Factors Influencing Clinical Faculty Participation in a Teacher Professional Development Program During a Pandemic: A Root Cause Analysis
Folk, John Joseph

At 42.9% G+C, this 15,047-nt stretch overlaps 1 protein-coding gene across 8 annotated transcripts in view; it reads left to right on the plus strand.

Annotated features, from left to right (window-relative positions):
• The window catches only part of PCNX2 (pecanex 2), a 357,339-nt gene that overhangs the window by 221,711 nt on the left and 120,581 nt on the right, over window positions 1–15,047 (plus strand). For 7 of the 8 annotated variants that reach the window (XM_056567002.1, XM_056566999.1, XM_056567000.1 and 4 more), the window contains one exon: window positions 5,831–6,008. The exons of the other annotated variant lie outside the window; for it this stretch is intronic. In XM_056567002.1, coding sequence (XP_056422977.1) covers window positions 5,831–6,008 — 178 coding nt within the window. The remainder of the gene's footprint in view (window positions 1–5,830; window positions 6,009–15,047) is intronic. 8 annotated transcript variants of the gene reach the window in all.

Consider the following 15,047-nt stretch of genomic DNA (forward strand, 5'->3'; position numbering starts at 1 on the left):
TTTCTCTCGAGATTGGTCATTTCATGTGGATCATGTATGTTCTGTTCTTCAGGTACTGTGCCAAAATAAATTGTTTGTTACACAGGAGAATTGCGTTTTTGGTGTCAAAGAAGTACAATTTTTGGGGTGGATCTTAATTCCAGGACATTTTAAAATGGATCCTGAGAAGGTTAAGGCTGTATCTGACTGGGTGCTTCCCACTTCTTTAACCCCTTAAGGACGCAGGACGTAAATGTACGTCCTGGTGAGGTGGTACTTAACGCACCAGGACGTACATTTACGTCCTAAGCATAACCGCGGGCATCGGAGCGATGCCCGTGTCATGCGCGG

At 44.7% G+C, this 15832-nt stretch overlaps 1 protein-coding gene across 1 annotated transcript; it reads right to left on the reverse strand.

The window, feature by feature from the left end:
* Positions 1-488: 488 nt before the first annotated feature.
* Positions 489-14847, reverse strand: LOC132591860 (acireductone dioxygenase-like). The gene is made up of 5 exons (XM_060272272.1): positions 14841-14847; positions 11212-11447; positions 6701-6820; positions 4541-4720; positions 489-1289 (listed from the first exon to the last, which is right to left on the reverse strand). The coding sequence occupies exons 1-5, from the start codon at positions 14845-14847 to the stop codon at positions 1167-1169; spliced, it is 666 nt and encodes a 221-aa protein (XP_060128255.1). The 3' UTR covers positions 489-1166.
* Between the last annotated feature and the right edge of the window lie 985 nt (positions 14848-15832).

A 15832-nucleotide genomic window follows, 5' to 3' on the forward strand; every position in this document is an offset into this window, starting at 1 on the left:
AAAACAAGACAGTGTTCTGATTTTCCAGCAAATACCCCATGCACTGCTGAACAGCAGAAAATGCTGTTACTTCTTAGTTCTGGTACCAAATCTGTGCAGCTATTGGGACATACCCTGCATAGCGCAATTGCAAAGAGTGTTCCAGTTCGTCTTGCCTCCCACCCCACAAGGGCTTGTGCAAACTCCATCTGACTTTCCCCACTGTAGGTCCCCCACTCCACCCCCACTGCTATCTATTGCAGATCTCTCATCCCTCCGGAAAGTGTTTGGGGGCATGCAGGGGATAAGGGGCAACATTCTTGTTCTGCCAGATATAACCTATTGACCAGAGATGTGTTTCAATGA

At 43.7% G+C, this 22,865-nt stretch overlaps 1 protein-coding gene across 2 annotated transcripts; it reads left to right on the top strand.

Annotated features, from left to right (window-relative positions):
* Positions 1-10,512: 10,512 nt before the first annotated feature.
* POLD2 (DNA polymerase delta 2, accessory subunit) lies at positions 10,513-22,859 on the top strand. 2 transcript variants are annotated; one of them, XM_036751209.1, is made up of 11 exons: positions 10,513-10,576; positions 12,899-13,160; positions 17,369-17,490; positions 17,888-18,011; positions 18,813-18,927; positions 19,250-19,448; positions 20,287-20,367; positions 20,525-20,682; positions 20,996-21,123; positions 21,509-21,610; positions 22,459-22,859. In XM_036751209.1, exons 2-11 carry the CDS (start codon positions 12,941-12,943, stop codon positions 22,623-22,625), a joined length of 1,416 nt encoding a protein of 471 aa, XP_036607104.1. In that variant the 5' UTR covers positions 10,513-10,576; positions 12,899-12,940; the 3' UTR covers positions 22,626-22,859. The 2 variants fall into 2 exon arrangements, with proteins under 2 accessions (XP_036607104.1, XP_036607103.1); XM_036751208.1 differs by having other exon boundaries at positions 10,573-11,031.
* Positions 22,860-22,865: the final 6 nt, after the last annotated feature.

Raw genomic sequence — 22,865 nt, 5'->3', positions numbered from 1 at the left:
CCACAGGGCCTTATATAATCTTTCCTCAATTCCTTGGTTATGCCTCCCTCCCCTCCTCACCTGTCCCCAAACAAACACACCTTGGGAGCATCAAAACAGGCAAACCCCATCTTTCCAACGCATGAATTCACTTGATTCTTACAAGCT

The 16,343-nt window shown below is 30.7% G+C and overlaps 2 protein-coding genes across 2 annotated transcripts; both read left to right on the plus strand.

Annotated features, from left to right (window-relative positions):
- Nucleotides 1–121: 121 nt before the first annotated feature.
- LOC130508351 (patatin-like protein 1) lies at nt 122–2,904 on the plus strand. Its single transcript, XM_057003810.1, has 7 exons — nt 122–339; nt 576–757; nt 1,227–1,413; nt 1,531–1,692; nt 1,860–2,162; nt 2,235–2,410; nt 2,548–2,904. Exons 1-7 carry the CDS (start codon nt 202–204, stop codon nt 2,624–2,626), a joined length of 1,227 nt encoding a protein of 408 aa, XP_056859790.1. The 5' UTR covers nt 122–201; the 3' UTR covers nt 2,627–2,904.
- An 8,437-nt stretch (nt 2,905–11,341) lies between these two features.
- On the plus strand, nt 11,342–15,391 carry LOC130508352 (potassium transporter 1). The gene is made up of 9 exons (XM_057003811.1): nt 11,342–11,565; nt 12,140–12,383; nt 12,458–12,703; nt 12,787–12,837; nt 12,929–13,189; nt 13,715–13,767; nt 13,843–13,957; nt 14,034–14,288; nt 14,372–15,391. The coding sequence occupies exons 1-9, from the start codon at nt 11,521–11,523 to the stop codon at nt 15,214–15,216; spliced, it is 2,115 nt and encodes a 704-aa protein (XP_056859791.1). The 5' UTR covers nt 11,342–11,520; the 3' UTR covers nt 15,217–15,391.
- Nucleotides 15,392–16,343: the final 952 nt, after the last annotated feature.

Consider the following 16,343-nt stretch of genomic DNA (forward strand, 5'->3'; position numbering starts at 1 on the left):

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Findings from a needs assessment supported the design and creation of an online, asynchronous teacher professional development program for medical clinical faculty but low participation—due, in part, to the COVID-19 pandemic—prompted an investigation into the factors that reduced clinical faculty interest in the pilot program. A secondary purpose of this study was to identify changes that may help improve future participation while taking the short- and long-term realities of the pandemic into consideration. This study took place at a college of medicine affiliated with a large state university in the northeastern United States during the 2020–2021 school year. Participants were 16 key stakeholders at the institution: four departmental and clinical leaders, six curriculum administrators, and four clinical faculty. A qualitative phenomenological approach was used to conduct a root cause analysis by investigating how the equipment, measurement, process, people, materials, and environment domains of cause contributed to the problem of low faculty interest. Data were gathered through semi-structured individual interviews using video conferencing software. Interviews were analyzed using descriptive and pattern coding to identify themes specific to the domains of cause. The main finding was that the COVID-19 pandemic directly and indirectly influenced how faculty perceived and participated in the online program. Indirect effects include the volume of the content included in the program, the asynchronous nature of the program, the perceived value of the program, and the perceived institutional commitment to faculty development. Recommendations for practice include adding synchronous components, using root cause analyses to understand unexpected educational programmatic outcomes, aligning programming with existing intuitional faculty development, and supporting faculty development as a valued institutional activity. Recommendations for future research include evaluation of an updated pilot program, focusing on variations in participation based on faculty experience level.